Posted by: davidjolson | 07/22/2011

Male circumcision curbs spread of HIV over time, risky behavior does not increase

A slide from Dr. Auvert showing what would have happened without MC intervention on all adult men in the Orange Farm community in South Africa.

This is a guest blog by Meredith Mazzotta of Science Speaks, the blog of the Center for Global Health Policy.

ROME  — Three years after the voluntary medical male circumcision (MC) campaign rolled out in the Orange Farm Township in South Africa, the first “real world” results are available showing a marked reduction of HIV acquisition among circumcised adult men with a 55% lower HIV prevalence (proportion of HIV-infected people) among circumcised men compared to their uncircumcised counterparts and overall reduction in HIV incidence (the number of new cases) among men 15 to 34 years old of 76%.

Earlier randomized controlled studies have shown medical male circumcision to reduce the risk of men acquiring HIV through vaginal sex by up to 60%. It is rare indeed for on-the-ground implementation of an intervention to yield even greater efficacy than was measured in a randomized clinical trial.

Earlier randomized controlled studies have show medical male circumcision to reduce the risk of men acquiring HIV through vaginal sex by up to 60%.

The ANRS 12126 trial involved 110,000 adults and shows MC roll-out is effective at the community level in curbing the spread of HIV. The free service was offered to all willing male residents 16 years of age and older.

“After three years of this project, people are still coming to us to get circumcised,” said Dr. Betran Auvert of the University of Versailles, principal investigator of the ANRS trial. When the trial started, circumcision prevalence among men in Orange Farm was at 10%; now it is 50%, and even higher among young people, he said at a press conference Wednesday afternoon at the 2011 International AIDS Society Conference.

“We calculated that without MC in this community HIV prevalence would have been 25% higher and without MC in this community HIV incidence among all men would have been 58% higher,” Auvert said at the late-breaker session

Also crucially important, men are not changing their sexual risk behavior after having been circumcised, Auvert said. Circumcised men were found to be younger, more educated, less likely to be married and more aware of their HIV status than those who were not circumcised.

Another MC study with results reported at the conference revealed that of 316 men interviewed one year after having been voluntarily circumcised, 92.3% said they experienced more sexual pleasure after the operation and 87.7 % found it easier to reach an orgasm. The researchers at the University of Makerere in Uganda also revealed that nine out of 10 men said they were happy with the look of their penis after having the operation, and 95.4% said their partner was also pleased.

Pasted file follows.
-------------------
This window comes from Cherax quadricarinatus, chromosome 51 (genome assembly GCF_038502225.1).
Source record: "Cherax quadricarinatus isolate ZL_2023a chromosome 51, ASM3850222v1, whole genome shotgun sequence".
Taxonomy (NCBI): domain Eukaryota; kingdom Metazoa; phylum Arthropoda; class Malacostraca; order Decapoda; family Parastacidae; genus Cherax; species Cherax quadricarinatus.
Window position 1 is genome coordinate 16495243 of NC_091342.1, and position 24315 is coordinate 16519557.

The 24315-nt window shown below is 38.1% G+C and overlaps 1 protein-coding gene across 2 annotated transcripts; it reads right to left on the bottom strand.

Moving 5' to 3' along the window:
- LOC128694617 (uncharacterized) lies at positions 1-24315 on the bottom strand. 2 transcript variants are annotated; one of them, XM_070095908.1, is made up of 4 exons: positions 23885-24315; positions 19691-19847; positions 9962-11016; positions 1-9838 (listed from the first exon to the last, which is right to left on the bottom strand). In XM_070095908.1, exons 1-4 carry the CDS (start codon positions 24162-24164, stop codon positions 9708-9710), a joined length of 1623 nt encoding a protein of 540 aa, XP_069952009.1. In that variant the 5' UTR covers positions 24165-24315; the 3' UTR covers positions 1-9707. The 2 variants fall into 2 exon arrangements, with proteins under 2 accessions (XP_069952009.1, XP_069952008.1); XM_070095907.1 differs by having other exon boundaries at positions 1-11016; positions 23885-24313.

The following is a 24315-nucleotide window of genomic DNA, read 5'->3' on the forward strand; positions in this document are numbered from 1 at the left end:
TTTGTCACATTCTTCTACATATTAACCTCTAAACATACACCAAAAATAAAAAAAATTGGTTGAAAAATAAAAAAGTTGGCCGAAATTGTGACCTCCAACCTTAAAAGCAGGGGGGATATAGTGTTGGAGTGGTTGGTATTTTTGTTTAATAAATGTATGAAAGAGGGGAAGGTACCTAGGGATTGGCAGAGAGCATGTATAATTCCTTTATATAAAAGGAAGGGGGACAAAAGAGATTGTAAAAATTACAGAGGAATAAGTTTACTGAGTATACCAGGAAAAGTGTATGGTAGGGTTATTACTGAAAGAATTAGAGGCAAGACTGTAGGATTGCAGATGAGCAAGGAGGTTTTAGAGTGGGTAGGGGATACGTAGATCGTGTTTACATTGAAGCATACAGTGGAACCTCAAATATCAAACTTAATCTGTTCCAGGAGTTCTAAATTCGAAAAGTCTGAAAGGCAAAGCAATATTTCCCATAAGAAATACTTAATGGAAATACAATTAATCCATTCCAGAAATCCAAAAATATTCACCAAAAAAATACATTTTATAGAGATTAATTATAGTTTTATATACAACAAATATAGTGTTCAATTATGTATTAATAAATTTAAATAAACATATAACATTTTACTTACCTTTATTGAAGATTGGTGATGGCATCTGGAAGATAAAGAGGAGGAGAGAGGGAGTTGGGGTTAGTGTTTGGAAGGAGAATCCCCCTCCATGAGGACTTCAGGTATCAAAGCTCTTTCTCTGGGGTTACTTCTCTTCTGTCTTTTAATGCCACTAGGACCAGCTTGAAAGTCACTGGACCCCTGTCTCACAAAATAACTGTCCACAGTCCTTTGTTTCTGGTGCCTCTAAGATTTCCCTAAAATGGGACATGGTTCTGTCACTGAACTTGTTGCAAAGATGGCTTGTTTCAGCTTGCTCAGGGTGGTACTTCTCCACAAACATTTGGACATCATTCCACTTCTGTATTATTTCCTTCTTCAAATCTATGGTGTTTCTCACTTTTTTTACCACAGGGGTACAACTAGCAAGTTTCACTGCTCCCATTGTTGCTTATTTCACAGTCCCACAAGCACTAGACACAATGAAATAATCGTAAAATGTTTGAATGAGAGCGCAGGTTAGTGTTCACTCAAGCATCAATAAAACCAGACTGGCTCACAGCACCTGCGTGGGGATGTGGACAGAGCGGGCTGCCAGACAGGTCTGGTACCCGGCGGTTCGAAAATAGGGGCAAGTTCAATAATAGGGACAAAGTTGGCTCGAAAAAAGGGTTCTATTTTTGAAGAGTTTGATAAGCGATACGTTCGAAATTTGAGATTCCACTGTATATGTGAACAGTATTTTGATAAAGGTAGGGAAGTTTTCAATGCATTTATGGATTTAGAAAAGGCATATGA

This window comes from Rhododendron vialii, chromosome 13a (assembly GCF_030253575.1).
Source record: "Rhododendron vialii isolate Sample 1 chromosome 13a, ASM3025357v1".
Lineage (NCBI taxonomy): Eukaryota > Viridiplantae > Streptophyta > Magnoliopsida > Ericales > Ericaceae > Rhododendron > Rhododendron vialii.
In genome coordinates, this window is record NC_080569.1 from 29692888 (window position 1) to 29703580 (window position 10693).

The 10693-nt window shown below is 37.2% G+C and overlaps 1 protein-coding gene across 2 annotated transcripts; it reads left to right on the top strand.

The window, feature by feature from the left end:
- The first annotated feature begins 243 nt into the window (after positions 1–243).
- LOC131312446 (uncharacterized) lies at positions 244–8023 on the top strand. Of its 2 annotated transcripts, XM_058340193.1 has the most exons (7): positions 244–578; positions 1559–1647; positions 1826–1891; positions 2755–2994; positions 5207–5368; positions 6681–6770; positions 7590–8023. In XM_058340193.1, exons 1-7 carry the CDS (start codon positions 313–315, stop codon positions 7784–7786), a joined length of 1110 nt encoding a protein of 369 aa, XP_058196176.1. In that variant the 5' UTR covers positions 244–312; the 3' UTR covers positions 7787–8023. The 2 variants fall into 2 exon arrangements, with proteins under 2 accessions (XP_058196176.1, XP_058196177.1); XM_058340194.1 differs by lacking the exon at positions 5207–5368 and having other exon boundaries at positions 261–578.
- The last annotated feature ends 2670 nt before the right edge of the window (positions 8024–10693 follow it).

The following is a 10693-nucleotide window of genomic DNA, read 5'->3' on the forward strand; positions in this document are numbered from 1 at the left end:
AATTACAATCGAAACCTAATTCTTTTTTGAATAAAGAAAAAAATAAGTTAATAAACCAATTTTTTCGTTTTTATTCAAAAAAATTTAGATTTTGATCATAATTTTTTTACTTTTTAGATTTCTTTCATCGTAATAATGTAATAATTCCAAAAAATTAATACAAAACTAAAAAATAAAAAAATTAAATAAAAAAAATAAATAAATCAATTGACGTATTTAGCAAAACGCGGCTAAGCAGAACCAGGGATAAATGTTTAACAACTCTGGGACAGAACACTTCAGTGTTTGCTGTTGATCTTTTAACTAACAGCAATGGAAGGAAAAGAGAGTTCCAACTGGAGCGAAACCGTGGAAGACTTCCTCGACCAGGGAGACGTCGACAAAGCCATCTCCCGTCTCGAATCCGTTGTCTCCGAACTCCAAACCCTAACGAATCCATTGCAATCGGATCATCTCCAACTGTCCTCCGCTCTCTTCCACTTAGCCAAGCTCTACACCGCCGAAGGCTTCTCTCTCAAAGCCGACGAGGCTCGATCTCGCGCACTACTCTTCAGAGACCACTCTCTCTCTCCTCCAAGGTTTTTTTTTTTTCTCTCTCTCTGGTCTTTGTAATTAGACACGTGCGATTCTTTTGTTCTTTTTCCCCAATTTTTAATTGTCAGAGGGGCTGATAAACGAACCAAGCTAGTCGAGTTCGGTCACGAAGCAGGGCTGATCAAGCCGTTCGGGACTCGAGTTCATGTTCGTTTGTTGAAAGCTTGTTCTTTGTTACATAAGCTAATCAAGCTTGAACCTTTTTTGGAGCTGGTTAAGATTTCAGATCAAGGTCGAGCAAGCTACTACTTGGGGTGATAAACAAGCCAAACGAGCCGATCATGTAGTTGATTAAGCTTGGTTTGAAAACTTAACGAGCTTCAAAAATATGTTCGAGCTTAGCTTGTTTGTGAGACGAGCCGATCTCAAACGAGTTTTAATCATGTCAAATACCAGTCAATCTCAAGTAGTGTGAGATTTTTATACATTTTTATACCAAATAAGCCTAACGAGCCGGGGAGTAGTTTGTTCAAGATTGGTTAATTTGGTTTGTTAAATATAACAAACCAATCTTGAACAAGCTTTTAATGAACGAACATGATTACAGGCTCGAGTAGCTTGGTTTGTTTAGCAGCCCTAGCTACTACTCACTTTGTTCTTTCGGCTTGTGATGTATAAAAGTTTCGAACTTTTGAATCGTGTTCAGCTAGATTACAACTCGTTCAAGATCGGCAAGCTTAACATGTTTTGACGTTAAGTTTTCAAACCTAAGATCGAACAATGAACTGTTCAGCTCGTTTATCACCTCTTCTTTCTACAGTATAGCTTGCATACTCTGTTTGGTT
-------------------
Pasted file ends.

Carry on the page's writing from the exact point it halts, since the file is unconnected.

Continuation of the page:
Responses

  1. Both of these studies were carried out by researchers who have long had an interest in promoting circumcision. Both were presentations, not peer-reviewed papers.

    Auvert et al. found in the same place (Orange Farm) in 2001 that circumcision in its usual cultural context showed no protective effect, suggesting that it is something else about the intervention that makes the difference.

    The circumcised men were younger, more educated, and more aware of their HIV status than those who were not circumcised. That in itself may hold the explanation for the lower HIV rate, and nothing to do with circumcision. Being younger, they have had less opportunity to be infected. Being more educated, they may be more careful (as also shown by
    their greater awareness of their status). They all volunteered for circumcision, so they might be more careful anyway.

    Large percentages (like “76”) may look impressive, but they can hide a slight reduction, from very rare, to very very rare. What are the actual figures, and how were they determined?

    We should be very wary of the beguiling claim that circumcision itself is protective, after its sorry history as a “cure” in search of a disease, an intervention in search of an excuse.

    Bailey et.al.’s study of sexual satisfaction could not by its nature be double-blinded, and everyone involved knew the “right” answers, so its statistics are of low value if any. Since the men in this study too had volunteered to be circumcised, the selection of subjects was already biased. Men who valued their foreskins would not take part.


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